In Part Four, I argue that intertextuality is stimulated not only by associations with extra-Homeric complementary material but also by the activation of intratextual sequences. In this form of intertextuality, the referential character of Homeric epic entails a renegotiation of alternative versions or possibilities generated or at least enhanced by ‘Homeric’ (Iliadic or Odyssean) thematic arrangement. Fragmented parts or disiecta membra are subsequently organized by the Homeric tradition into chains representing or reflecting aberrant intertextual variants. Under this scope, one can see that Homeric epic gives interpretive clues or hints to its audience, for whom foreknowledge of alternative and complementary versions must be taken for granted, by turning allusions into intratextual series, whether proximal (Thetis’ two consecutive appeals to Zeus in Iliad I) or distal (personal laments scattered throughout the entire poem). In this type of intertextuality, the important notion is that of thematically associated parts forming a chain and emphasizing performance sequences. This form of intertextuality is effectuated between orderly combinations of interacting parts creating a meaningful whole. These syntagmatic relations stress the sequential associations between traditions. They may at times have to do with a recognizable tradition, but the emphasis is on the revelation of rules or conventions underlying the production of an epic scene.
In Chapter Ten, [24] I explore how the deliberate paradox of Thetis’ request to Zeus in Iliad I 493–516 is interwoven with another song-tradition in which Thetis had saved Zeus from the usurpation of his preeminence by his divine rivals. Intertextuality takes here the form of dictional allusion, i.e. it is reflected on the very formulation and staging of the supplication scene between Thetis and Zeus. Conversely, given that Greek myth was familiar with an archetypal rivalry between Zeus and Achilles, who might have overthrown the father of gods if Thetis had been married to an immortal instead of Peleus, it becomes clear that the Iliad invites the audience to reconstruct a tradition against which its own version must be measured. In particular, the disparity between the immortality of the mother (Thetis) and the short life-span of her son (Achilles) becomes a central theme around which the Iliad evolves and by which the epic differentiates itself from other rival songs. By studying the structure, diction, and deployment of this scene, one is able to comprehend its ‘structuration’, i.e. its coming into being. The first paradox of Thetis’ supplication lies in the fact that her request seems quite annoying to Zeus, who occupies, within the Olympian pantheon, a position equivalent to the one taken by Agamemnon among the other Achaean kings.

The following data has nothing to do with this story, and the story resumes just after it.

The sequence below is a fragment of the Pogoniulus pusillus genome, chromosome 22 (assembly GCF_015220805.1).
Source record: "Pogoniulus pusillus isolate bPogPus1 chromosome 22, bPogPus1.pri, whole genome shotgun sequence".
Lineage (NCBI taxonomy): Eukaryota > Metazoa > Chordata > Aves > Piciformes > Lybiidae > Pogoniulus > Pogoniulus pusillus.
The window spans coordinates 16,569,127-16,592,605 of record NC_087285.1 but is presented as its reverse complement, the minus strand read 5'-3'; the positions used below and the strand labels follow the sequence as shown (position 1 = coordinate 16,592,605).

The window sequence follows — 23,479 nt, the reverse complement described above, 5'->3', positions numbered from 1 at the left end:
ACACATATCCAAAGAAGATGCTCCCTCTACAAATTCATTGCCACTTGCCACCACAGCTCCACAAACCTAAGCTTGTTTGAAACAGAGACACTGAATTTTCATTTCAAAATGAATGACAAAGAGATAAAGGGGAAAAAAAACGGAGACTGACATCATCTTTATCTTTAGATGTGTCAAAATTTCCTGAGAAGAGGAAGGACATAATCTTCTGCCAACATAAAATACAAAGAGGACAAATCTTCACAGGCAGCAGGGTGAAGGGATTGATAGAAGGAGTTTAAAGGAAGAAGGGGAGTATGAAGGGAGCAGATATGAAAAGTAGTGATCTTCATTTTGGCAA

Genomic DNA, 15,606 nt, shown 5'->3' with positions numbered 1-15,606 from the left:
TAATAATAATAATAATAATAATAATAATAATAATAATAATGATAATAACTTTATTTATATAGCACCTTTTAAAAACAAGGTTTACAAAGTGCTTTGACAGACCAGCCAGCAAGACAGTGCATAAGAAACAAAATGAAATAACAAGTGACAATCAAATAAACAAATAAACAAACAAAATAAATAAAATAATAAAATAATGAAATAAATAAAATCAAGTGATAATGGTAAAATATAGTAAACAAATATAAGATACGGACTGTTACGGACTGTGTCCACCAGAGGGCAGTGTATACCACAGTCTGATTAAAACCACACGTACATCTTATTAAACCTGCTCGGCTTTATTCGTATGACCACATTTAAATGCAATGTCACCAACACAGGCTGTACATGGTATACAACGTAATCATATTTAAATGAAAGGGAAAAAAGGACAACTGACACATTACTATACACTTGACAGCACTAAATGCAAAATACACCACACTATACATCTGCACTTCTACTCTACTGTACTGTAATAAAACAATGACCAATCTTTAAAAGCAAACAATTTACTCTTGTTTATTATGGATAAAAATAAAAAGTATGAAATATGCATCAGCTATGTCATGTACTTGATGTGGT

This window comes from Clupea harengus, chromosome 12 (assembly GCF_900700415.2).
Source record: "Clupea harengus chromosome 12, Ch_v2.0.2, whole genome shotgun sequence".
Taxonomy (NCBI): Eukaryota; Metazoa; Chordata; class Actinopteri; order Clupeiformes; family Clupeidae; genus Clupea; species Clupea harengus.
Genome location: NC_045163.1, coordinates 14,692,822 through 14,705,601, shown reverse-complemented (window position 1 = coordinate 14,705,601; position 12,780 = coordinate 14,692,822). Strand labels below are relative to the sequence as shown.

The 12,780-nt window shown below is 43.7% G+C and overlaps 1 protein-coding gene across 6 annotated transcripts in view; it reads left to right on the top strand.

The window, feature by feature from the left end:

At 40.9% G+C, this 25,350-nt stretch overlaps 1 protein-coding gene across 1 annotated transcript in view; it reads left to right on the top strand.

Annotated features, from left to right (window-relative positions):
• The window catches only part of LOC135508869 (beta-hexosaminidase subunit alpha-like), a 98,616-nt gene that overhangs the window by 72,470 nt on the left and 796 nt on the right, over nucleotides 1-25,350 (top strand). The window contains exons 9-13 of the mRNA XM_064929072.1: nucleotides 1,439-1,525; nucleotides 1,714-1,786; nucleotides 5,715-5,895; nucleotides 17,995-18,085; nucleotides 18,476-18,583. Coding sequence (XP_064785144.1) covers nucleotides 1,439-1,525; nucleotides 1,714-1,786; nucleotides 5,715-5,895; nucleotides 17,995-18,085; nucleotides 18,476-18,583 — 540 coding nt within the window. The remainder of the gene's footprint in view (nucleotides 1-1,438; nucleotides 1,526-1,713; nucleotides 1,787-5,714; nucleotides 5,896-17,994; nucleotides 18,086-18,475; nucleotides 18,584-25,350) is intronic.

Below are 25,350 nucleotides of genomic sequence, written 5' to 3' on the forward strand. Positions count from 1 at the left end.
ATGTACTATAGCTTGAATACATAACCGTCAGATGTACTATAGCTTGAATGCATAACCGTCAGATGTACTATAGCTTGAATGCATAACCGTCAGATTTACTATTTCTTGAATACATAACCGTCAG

Thetis’ appeal to Zeus has another, figurative dimension. Achilles’ proximity to the divine culminates in a second, this time dramatic, paradox: his immortal mother (Thetis) asks Zeus to grant her mortal son time (honor), the one thing that will lead to his death. By requesting Zeus to ‘kill’ Achilles in terms of mortality, she figuratively asks him to make Achilles the hero of the Iliad, to allow the poem to create its own subject-matter. It is clear that the Iliad is using Thetis as a poetic vehicle in order not to sidestep the vexed paradox of her request but to tailor it to its needs. By creating a profound narrative tease, the epic renegotiates its audience’s familiarity with rival epic traditions through abbreviated mythical tatters creeping up in the plot. Thetis is thus rebaptized in the Iliadic narrative pool, concocting, in fact, an Achillean plan. The divine ruse of Zeus will be devised upon female connivance, harking back to an earlier mythical phase which the Iliad will narratively exploit through a masterful analeptical ploy.